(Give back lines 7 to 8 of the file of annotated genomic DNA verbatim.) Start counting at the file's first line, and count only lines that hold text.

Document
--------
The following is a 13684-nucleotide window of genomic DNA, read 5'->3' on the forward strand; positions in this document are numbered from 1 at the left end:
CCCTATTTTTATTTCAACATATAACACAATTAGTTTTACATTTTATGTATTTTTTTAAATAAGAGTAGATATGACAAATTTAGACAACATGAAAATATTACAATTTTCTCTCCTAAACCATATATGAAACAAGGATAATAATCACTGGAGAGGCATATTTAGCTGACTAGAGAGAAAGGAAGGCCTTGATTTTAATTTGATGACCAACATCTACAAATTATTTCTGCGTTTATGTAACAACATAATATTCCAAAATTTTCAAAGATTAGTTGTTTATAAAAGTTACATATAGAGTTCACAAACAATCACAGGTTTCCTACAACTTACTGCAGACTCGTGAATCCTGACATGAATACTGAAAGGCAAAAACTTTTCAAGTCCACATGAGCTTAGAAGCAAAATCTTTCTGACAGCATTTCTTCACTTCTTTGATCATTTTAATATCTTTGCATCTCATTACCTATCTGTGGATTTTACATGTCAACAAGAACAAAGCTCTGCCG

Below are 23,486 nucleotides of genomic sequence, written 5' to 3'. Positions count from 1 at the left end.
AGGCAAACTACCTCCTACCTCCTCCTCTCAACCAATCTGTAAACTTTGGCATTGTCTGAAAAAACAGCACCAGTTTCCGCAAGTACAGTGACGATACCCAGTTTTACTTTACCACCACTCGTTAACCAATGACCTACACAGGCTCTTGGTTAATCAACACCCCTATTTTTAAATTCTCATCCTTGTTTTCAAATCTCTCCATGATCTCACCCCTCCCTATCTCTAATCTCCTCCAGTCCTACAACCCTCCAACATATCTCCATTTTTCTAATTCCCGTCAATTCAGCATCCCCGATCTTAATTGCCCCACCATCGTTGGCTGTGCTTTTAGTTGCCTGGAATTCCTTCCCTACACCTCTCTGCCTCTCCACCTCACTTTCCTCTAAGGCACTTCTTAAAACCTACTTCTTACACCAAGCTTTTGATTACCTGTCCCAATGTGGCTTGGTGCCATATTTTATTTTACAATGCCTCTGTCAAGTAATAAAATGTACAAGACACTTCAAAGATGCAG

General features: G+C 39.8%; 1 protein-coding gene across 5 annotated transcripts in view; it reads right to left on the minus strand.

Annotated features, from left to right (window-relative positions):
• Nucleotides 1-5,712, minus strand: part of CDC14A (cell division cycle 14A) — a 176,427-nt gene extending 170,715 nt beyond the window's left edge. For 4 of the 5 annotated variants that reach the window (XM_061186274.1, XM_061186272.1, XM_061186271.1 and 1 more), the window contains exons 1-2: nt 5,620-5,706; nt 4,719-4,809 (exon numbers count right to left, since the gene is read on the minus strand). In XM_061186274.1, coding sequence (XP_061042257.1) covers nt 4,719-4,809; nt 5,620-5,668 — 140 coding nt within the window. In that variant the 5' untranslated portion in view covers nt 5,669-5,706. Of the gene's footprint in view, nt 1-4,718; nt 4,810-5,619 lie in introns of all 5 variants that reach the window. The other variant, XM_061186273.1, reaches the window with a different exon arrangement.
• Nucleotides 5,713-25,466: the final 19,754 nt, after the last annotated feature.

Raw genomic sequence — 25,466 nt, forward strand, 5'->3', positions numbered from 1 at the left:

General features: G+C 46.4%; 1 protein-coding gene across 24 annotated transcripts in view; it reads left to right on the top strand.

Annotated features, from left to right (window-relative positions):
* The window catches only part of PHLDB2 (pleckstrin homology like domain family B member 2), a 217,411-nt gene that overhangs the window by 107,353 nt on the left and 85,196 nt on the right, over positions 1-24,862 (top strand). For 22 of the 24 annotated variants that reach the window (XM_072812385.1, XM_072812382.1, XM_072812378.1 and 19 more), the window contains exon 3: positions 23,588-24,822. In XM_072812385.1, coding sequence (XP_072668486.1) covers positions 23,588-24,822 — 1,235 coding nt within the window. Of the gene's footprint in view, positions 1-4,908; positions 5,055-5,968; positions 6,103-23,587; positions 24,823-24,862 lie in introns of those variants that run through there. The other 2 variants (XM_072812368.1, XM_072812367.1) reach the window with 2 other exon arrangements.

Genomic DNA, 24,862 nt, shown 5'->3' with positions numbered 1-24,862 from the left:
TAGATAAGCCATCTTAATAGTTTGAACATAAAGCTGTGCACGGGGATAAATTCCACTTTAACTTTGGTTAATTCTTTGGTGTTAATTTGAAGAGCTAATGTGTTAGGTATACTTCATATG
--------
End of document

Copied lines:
• Nucleotides 1-5,712, minus strand: part of CDC14A (cell division cycle 14A) — a 176,427-nt gene extending 170,715 nt beyond the window's left edge. For 4 of the 5 annotated variants that reach the window (XM_061186274.1, XM_061186272.1, XM_061186271.1 and 1 more), the window contains exons 1-2: nt 5,620-5,706; nt 4,719-4,809 (exon numbers count right to left, since the gene is read on the minus strand). In XM_061186274.1, coding sequence (XP_061042257.1) covers nt 4,719-4,809; nt 5,620-5,668 — 140 coding nt within the window. In that variant the 5' untranslated portion in view covers nt 5,669-5,706. Of the gene's footprint in view, nt 1-4,718; nt 4,810-5,619 lie in introns of all 5 variants that reach the window. The other variant, XM_061186273.1, reaches the window with a different exon arrangement.
• Nucleotides 5,713-25,466: the final 19,754 nt, after the last annotated feature.